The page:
Living Trust v. Will
A Living Trust is an alternative to a traditional Will. Both a Will and Living Trust direct how your probate assets will be distributed upon your death. They may be revised at any time prior to your death. The provisions of the Living Trust will also govern your assets during your lifetime. You will be the sole beneficiary of the trust during that time, and the Trustee may be you alone and/or someone else you select. A Living Trust can be revoked.
Since your assets, whether disposed of under a Will or Living Trust, will still be subject to estate taxes, there is no death tax benefit to utilizing one over the other. However, there are significant differences between the two which may make one a preferred alternative.
1. Want to avoid the costs and delays of probate;
2. Have concerns about a Will contest;
3. Have tangible property or realty in other states;
4. Have privacy concerns; and/or
5. Are concerned about the smooth transition of your estate upon your death and/or incapacity;
then a Living Trust would be the correct choice for you as it will more favorably address these issues.
However, to ensure you reap the complete benefits of this planning, it is important that you transfer all of your probate assets to the trust during your lifetime. This is the most time consuming and costly aspect of Living Trust planning. It is as if you are probating your estate while you are alive. If any of these assets are omitted from the trust, probate will most likely be necessary. Therefore, it is often customary to prepare a simple “pour-over” Will in conjunction with the Living Trust that directs all excluded assets be added to the Living Trust at your death. If the issues delineated above are not of particular concern to you or you are averse to transferring all of your assets to a lifetime trust now (such transfers can be time consuming and costly), an all encompassing Will would be appropriate for you. Typically, we only recommend a Living Trust if the client is concerned about disability within a few years or sooner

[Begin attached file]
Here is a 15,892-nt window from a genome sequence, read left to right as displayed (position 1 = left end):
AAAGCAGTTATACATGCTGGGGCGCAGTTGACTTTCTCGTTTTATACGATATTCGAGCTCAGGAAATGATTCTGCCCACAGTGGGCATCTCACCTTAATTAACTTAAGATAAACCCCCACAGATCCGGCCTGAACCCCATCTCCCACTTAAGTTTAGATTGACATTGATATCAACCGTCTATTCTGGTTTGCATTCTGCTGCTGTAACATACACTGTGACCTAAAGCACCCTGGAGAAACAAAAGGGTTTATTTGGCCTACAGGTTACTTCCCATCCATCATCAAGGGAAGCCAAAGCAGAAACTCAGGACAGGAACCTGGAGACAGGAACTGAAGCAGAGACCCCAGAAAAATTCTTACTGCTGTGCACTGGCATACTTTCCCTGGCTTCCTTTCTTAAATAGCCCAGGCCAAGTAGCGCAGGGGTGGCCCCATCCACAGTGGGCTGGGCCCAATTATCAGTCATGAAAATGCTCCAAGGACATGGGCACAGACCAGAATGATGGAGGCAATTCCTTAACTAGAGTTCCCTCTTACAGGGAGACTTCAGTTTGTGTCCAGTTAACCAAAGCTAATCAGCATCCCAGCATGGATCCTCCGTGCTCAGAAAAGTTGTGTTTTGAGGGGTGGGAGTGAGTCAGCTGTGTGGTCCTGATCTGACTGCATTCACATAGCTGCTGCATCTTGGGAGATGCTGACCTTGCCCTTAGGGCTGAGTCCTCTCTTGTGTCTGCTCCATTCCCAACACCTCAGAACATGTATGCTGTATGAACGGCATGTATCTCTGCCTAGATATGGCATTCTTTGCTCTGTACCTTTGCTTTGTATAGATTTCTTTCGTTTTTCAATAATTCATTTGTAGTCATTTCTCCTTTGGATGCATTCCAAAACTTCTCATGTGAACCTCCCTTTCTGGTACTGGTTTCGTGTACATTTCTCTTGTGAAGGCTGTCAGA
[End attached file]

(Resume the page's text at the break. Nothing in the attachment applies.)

If you have any questions regarding this matter or any other estate planning techniques, please contact a Maurice Kassimir & Associates, P.C. Trusts & Estates attorney or e-mail us: email@example.com.
 Probate assets are assets held in your own name. Excluded from the probate estate are joint accounts, retirement accounts with beneficiaries other than the estate, and insurance policies where the estate is not the beneficiary.